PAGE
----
At Milan-San Remo he made the elite selection on the Poggio but then sprinted to a disappointing fourth. That was mostly explained by the fact he found himself out of position ahead of the final burst to the line. At E3 BinckBank, the first of the main cobbled classics period in Belgium, he seemed to blow up on the Tiegemberg when Greg Van Avermaet put in a stinging acceleration. That, again, was mitigated when it turned out he’d suffered a mechanical, but when asked if his 17th place was due to the mechanical or bad legs, he replied: “A bit of both”. At Gent-Wevelgem, the reigning champion could muster no sprint from the reduced peloton but, then again, he had spent 180 kilometres off the front during an aggressive race.

At Flanders he was visibly panting on the final climb of the Paterberg in a striking contrast with three years ago, when he eased so effortlessly clear of the rest of the field on the same climb. Sagan had remained elusive about his condition throughout the spring, but he could no longer hide it after De Ronde. “I’m not like I was three years ago,” he said. It seemed a significant statement for someone who usually prefers to chalk his disappointments down to ‘destiny’.

He acknowledged that he had “lost a lot” due to his illness, but – to introduce more uncertainty – it’s not clear whether that is the whole story. His coach Patxi Vila’s comments after the race were interesting. “He’s not finding the feelings he had in the past and we need to analyse why that’s happening,” he said. Asked if the illness was a factor, he would only say: “It’s not helping, for sure.”

Sagan still has time to salvage something from his spring campaign, with Paris-Roubaix, Amstel Gold Race, and Liège-Bastogne-Liège coming up over the next three Sundays. A full assessment of the three-time world champion will have to wait until the end of April. (PF)


The Tour of Flanders has been a solid hunting ground for Alexander Kristoff with a top-five placing coming almost like clock-work every year – bar two occasions. However, the Norwegian had not returned to visit the podium since his triumphant victory in 2015 – his second monument win after Milan-San Remo in 2014.

As a two-time monument winner, Kristoff was always going to be compared against those results - and by those standards the last few seasons have been a little disappointing. Though he has not hit those heady heights for some time, Kristoff has remained a consistent performer, particularly when the parcours gets tougher.

It must have been a bit of a blow for Kristoff when UAE Team Emirates brought in Fernando Gaviria and put the Norwegian as his lead-out man. Credit to both Kristoff and Gaviria, the duo appears to have put any ego aside and are working together. His Gent-Wevelgem victory a week ago was just reward for Kristoff for plugging away these last few years, with Gaviria giving him the green light to have a go himself.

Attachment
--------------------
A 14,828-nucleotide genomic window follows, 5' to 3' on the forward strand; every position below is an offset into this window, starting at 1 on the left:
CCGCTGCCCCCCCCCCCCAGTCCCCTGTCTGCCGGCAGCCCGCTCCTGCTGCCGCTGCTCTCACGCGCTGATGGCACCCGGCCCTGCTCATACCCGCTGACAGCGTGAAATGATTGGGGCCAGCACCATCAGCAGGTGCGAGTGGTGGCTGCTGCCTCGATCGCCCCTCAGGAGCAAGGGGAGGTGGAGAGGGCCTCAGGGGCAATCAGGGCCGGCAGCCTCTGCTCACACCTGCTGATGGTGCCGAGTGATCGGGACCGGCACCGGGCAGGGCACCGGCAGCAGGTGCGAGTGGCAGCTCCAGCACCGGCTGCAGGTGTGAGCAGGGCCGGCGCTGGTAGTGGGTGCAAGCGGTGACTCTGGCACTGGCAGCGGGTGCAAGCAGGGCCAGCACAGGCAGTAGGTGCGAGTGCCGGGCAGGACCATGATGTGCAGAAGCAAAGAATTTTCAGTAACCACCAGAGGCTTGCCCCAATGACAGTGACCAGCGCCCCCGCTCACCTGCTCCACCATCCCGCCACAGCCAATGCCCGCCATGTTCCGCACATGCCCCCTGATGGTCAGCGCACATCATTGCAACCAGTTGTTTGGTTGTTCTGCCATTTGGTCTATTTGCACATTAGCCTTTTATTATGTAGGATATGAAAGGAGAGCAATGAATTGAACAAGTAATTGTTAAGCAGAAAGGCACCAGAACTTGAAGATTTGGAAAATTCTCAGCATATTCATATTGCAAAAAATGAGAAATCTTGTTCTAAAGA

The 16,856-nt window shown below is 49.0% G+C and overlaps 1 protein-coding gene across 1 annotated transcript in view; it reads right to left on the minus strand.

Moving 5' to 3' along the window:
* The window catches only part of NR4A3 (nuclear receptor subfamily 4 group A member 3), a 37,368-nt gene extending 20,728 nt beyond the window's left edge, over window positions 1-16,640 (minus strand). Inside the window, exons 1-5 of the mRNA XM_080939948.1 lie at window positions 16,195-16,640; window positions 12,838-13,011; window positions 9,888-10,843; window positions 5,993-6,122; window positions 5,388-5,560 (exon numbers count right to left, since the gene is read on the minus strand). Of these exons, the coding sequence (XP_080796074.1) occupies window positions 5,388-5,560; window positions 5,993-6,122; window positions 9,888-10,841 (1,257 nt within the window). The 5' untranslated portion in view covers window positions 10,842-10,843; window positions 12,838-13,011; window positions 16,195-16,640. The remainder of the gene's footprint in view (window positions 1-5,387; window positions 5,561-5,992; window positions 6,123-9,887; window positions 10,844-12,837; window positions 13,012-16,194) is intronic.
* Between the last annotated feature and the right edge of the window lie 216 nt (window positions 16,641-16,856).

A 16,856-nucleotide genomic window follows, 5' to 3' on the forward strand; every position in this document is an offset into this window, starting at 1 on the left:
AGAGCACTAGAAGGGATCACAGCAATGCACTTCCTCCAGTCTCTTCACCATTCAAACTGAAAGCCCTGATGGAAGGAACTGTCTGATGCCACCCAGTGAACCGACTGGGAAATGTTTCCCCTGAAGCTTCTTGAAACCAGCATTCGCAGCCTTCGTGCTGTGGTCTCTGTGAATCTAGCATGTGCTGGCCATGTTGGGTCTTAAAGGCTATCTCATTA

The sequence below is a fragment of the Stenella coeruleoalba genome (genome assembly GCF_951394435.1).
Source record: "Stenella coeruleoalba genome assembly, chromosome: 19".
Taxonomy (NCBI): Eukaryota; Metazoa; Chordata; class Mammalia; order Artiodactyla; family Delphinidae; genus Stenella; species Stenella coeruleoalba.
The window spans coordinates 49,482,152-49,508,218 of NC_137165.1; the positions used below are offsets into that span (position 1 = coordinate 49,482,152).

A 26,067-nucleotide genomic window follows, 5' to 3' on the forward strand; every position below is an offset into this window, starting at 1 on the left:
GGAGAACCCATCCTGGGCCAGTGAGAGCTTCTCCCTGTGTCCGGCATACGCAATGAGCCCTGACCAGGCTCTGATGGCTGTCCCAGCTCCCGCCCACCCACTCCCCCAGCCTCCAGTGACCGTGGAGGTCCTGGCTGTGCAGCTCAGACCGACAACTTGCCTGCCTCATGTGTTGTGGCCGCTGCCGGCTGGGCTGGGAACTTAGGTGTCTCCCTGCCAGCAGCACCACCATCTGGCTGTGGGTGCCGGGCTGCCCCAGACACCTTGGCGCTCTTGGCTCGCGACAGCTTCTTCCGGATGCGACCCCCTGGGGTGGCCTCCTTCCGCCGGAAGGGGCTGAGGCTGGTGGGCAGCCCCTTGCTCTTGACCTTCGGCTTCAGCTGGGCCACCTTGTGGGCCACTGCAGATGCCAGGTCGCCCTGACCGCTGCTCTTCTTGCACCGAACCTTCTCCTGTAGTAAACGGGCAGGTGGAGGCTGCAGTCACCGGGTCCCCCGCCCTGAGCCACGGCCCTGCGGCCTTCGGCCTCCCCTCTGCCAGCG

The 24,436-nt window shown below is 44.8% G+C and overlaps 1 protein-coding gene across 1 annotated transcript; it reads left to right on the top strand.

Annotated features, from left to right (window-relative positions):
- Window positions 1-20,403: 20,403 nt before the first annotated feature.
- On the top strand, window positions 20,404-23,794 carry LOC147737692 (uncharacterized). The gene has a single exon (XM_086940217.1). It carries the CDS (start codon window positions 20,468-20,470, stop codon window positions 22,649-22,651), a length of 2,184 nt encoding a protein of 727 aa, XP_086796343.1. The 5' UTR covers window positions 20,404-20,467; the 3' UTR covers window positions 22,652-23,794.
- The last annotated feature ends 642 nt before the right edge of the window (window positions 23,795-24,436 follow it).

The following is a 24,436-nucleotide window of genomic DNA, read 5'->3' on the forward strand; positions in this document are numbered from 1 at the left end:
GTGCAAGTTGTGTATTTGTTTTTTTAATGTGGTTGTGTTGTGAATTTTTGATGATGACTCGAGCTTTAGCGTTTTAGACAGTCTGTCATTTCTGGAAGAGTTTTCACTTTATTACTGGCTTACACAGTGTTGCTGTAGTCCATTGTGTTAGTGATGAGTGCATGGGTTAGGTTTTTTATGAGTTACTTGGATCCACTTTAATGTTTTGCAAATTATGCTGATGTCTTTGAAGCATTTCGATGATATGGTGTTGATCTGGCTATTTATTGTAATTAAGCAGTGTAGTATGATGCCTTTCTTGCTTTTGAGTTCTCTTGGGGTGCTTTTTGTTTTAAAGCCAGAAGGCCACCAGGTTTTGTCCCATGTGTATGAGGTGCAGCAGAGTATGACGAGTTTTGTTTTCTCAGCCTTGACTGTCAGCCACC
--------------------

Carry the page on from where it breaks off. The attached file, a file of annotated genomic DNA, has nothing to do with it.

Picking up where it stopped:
Rightly so, Kristoff was cautious about what that victory would mean for his prospects at the Tour of Flanders. Helped by a race that was more grinding than explosive, Kristoff cleared each hurdle – or helling – to make it into the main group of contenders. Had there been more co-operation in the chase group, we may well have been talking about a second Flanders success for Kristoff, but we’ll never know that.

He still has another shot at a Monument win at this weekend’s Paris-Roubaix, but even though it seems perfectly suited to his capabilities it is a race that he has never really gone well at. Even without something tangible from Roubaix, Kristoff’s Classics could be deemed a success. (SO)

Asgreen the revelation as Deceuninck-QuickStep stick to philosophy

Tom Boonen knows a thing or two about young riders suddenly outshining their more established leaders in a major Classic. His story effectively began, after all, as a 21-year-old Paris-Roubaix debutant in 2002, when he proved stronger than his US Postal leader George Hincapie and placed third behind Johan Museeuw.

Small wonder, then, that ‘Tommeke’ had only praise for young Kasper Asgreen, who was proved stronger than some illustrious Deceuninck-QuickStep teammates as he placed second in his debut Tour of Flanders. “Once again, Patrick Lefevere conjures one from his top hat,” Boonen wrote admiringly in his Het Laatste Nieuws column. “[Asgreen] wasn’t gifted second place, he really had to earn it.”

This time last year, Asgreen was only a week into his QuickStep career, having signed from Continental outfit Virtu on April 1. He made his debut at Scheldeprijs and took readily to life at WorldTour level. He was part of QuickStep’s winning squad in the 2018 team time trial Worlds and was added to the cobbled Classics unit for 2019.

Even so, the 24-year-old was not guaranteed his place in the Monuments and he began the Ronde in a supporting role, behind leaders Philippe Gilbert, Yves Lampaert, Bob Jungels and Zdenek Stybar. That quartet faltered in turn, but Asgreen barely put a pedal stroke askew all day. A pace-setter on the Muur, he went on the attack on the first ascent of the Paterberg and was still at the front of the race come the final lap over the Kwaremont. Then, even after he was caught and passed by Bettiol, he had the sharpness to clip away from the chasing group and take second place.

“This is once again proof that youth is doing well in the year 2019 and can perfectly take over when the team leaders fail. Perhaps that is the most important lesson of this atypical Tour of Flanders,” Boonen wrote.

It was certainly the lesson from Deceuninck-QuickStep, whose preordained leaders refused to pull rank in the finale. After struggling in the last 50km, Jungels unselfishly gave the ball to the man in the best position on the approach to Oudenaarde, by creating the opportunity for Asgreen to slip clear for second place. The team didn’t win the Tour of Flanders, but they stayed loyal to their ‘next man up’ philosophy to the end. (BR)